Indeed, like the hippie ideals it claimed to loathe, punk never really challenged the prevailing status quo: monopoly capitalism, white supremacy, class divisions, et al. Rather like that of the preceding era, punk's rebellion was largely confined to symbolic fits of passionate rhetoric. And whereas the "peace & love generation" grew long hair and shopped at secondhand stores for the artsy-cum-street look, punks were equally concerned with appearance: black on black offset by spiky studs and rainbow-colored Mohawks became de rigueur overnight.

That said, punk did manage to accomplish something the Haight gang didn't; it established the idea that music could be produced without being underwritten by corporate giants.

THAT BOOT and Salewicz are British is evident. Not only is their prose more florid than that of the average American pop writer, replete with quaint, sometimes impenetrable Limey-isms, but their emphasis on U.K. bands at the expense of stateside groups reveals an unfortunate bias.

True, seminal outfits like the New York Dolls, Patti Smith and the Ramones are mentioned, but they're treated like bit players in a B-movie rather than the central figures they were. Still, for Anglophobes, Punk is pure hell (one doesn't associate punks with any place as pristine as heaven, after all).

Just about every British band that made it (and many more that didn't) is chronicled at length; in some cases, the authors' attention to detail borders on the obsessive; do we really need to know that a twosome calling itself Snatch existed for a quickie?

More intriguing is Boot and Salewicz's provocative dissection of the Sex Pistols, praising the band for its undeniably powerful impact during its formative stages one moment and taking the piss out of them for their blundering stupidity and decadence the next. The sharpest Pistol, John Lydon, reveals himself as a perceptive but arrogant agent provocateur, contradicting himself at every turn.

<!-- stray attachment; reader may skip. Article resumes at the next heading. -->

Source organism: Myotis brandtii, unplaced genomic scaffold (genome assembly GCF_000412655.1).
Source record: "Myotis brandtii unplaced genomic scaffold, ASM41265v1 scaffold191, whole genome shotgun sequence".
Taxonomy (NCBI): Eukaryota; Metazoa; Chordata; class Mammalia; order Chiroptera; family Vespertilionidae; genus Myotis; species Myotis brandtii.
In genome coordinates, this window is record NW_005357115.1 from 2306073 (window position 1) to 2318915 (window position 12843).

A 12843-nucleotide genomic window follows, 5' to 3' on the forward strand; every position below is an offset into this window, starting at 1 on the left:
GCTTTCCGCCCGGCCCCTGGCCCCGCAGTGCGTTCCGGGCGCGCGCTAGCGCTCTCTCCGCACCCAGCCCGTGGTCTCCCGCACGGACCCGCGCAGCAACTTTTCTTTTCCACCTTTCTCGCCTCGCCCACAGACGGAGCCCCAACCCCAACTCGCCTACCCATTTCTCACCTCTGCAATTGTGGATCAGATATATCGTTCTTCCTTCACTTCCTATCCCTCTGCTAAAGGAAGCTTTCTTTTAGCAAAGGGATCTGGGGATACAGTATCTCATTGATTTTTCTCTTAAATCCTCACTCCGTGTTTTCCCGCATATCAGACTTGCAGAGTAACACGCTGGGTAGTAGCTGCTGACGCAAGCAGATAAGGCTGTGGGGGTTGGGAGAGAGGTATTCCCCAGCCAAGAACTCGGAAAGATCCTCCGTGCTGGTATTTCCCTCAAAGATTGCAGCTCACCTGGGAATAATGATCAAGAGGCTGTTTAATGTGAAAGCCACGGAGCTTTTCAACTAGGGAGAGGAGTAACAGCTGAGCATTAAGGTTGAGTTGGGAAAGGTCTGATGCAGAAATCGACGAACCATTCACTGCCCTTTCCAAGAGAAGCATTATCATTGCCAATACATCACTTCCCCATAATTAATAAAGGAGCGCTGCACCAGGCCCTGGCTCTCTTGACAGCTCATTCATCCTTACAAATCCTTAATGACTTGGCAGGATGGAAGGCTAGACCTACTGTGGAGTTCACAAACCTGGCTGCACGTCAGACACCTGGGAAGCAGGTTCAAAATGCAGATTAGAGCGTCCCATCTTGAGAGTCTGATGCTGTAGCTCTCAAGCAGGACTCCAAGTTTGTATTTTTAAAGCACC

But the writing partners save their most deadly venom for manager McLaren, referring to him as a "Machiavellian character ... [self]-justifying almost beyond belief," with a very well-cultivated sense of immoral superiority. "McLaren," they continue, "was never one to let an inconvenience like truth interfere with his furthering of the punk plot." They note further that the banning of the Pistols in U.K. venues in 1977, accepted even today as an incontrovertible verity, was in fact a McLaren fabrication.

Punk is littered with splashy photographs and original artwork that fairly leap from the pages, confronting readers with garishly compelling snapshots of live performances, photo ops and concert posters. Like the text they accompany, these visuals are both visceral and cleverly conceived. As well-written and witty as this Punk: The Illustrated History is, one remains unconvinced that punk was essentially different from metal or disco. Finally, it's only rock & roll.

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From the February 6-12, 1997 issue of Metro